When his health began to improve Piara Singh found out about work available in a North Vancouver machine factory. Here, he did tool and dye maker work. He worked here for two years until he obtained work at a big factory, called Canadian Pacific. Piara Singh continued to work here from 1972 until 1993, where he was in charge of building parts for mill machines. During the first couple of years, Piara Singh lived alone in North Vancouver, renting out a basement. It was through his work in the factories that Piara Singh was able to build up his knowledge of English and communicate with others. Upon his family arriving, Piara Singh decided to purchase a house which he continues to reside in to this day. The house has been refurbished since.
After two years, in 1972, Piara Singh was able to sponsor his wife and four children who joined him in North Vancouver. Piara Singh’s wife Jaswinder Kaur worked in the sewing industry for ten years, while his young children were enrolled in local schools. Piara Singh recalls that his children never came to him with stories of discrimination they may have faced in schools. Piara Singh attributes this to his children’s knowledge of English.
During the early years of his job Piara Singh remained busy with the Akali Sikh Temple Society, a Gurdwara which opened in 1972. Although Piara Singh was not a founding member, his aunt and uncle were. He has seen the Gurdwara develop over the years and has many connections with it. At the current location, he helped oversee the expansion to two darbars. He continues to remain busy, serving as the secretary of the Gurdwara committee which means spending a large portion of his day at the Gurdwara helping to ensure everything runs smoothly and to schedule the weddings that run weekly.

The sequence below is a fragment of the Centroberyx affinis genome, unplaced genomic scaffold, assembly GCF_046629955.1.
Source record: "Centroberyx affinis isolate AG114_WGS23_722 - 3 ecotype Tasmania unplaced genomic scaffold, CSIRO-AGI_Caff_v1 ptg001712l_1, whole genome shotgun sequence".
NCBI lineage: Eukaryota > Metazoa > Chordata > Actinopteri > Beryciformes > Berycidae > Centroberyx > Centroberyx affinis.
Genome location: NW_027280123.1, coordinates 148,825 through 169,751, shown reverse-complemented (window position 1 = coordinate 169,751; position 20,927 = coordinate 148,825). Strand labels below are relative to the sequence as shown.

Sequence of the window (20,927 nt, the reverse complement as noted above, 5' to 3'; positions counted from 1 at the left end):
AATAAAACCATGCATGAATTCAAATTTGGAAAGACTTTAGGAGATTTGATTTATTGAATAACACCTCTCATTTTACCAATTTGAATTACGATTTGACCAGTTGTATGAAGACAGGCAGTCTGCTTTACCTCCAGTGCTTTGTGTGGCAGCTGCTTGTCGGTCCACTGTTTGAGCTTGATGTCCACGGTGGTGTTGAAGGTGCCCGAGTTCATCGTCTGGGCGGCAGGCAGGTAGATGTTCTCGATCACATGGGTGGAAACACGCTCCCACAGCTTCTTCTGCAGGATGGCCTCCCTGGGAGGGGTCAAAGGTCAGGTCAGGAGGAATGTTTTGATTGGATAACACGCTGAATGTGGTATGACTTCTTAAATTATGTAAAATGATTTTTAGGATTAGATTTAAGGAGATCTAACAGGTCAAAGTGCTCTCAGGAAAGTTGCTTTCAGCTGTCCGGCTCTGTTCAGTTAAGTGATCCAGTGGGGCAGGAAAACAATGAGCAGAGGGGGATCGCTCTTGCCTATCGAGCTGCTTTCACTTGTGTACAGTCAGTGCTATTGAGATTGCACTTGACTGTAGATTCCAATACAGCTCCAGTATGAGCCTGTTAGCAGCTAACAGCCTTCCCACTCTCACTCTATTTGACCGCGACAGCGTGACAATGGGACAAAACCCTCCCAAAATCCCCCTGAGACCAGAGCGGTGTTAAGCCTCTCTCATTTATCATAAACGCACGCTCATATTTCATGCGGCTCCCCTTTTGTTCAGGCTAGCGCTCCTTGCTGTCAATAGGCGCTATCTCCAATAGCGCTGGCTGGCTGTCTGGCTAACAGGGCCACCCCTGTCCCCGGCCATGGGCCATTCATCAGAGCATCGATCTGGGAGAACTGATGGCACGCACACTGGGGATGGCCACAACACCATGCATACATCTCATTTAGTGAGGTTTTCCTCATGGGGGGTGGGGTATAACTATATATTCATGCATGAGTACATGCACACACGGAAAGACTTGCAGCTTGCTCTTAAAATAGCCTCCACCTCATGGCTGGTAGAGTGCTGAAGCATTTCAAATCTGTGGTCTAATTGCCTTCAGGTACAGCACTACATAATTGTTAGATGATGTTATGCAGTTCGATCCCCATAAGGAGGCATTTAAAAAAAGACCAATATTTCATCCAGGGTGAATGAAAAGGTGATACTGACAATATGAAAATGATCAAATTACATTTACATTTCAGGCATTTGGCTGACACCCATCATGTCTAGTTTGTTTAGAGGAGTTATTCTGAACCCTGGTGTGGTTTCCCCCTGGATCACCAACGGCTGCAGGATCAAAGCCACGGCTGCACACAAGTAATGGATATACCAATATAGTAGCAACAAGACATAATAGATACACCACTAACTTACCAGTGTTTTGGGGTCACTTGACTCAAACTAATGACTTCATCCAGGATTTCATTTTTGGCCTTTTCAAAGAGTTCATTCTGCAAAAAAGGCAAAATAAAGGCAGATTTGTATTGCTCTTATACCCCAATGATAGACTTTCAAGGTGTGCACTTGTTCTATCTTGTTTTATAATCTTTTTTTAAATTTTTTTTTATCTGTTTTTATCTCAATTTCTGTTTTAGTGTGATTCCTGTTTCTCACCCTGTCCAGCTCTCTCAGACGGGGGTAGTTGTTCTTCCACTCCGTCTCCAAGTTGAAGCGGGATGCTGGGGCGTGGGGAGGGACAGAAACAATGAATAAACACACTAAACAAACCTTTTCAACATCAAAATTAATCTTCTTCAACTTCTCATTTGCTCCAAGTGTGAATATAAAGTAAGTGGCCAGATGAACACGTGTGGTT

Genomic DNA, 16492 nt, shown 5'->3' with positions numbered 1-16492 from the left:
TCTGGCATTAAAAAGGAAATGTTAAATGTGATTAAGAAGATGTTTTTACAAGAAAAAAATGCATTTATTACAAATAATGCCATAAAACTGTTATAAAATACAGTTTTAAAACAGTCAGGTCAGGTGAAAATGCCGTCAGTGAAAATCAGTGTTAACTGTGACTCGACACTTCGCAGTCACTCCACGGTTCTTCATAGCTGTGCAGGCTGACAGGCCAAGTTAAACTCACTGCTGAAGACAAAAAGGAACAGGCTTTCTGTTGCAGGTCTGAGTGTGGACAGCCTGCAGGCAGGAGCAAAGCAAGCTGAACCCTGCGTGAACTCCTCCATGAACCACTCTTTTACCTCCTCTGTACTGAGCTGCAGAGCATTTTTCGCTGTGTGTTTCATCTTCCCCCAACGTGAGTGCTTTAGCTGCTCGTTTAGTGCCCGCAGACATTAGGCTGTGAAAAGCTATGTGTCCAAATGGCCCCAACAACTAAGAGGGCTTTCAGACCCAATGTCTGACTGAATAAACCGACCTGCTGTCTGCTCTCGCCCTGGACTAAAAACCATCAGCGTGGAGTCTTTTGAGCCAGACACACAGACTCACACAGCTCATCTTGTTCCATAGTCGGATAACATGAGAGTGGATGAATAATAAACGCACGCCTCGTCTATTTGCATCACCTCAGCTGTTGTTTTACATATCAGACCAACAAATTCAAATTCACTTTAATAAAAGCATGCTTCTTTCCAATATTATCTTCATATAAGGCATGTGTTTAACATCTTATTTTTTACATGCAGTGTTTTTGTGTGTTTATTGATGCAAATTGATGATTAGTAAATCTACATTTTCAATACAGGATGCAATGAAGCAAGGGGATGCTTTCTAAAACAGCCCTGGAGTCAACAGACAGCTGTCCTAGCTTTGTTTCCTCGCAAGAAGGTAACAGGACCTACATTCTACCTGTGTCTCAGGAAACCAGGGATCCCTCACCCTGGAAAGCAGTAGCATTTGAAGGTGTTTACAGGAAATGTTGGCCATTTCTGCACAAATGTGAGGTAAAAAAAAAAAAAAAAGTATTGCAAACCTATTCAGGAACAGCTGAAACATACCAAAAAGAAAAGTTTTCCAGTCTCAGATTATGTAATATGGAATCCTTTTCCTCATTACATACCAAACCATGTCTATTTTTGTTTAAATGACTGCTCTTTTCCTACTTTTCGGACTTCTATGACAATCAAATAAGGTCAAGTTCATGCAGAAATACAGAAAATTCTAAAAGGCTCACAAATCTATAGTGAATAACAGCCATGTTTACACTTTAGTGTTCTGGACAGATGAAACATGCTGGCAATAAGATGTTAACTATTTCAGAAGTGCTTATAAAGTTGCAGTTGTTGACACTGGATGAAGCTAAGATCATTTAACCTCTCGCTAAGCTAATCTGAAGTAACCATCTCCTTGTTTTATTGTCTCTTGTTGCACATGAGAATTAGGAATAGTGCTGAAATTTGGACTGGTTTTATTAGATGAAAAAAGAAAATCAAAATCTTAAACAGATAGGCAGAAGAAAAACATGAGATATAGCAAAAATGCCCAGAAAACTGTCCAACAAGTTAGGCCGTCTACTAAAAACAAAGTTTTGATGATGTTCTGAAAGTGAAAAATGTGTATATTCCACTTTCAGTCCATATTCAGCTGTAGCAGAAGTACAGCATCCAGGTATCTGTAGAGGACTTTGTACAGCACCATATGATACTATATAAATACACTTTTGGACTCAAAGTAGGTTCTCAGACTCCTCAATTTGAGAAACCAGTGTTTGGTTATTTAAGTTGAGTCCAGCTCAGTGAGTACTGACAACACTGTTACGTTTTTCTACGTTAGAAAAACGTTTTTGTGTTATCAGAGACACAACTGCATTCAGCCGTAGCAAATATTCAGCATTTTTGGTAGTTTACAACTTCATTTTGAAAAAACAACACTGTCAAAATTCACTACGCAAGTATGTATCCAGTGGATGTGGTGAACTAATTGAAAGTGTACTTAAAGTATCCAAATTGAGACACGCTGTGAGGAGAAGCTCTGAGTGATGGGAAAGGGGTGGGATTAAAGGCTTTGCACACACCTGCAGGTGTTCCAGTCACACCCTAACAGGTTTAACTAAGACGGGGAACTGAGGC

Piara Singh has returned to India a variety of time and has seen many changes since his childhood. The roads are more developed, there are more vehicles running and land has become more expensive. Villages were further developed to accommodate new modes of transportation.
Within the Canadian South Asian community, he recalls it being tight-knit and very close when he first arrived. He felt that there was a lot of love whereas nowadays, he feels as though the community has grown apart because people are involved in their own work. When he first arrived much of the South Asian community worked in the mills and as time went on, he feels as though the South Asian community has become prosperous in a variety of different fields.
Throughout his life he has visited England as his sisters reside there and he used to frequent Seattle back when his children were younger. Although he no longer goes to Seattle –particularly due to the long journey from Vancouver- his children continue to go there often.
Piara Singh hopes to send the message to the new generation about the importance of staying away from drugs. He believes it is important to study well, and to represent Canada in a positive way- particularly as Canada has provided them with a lot of resources and help. Upon studying well, he hopes that the new generation will find good jobs.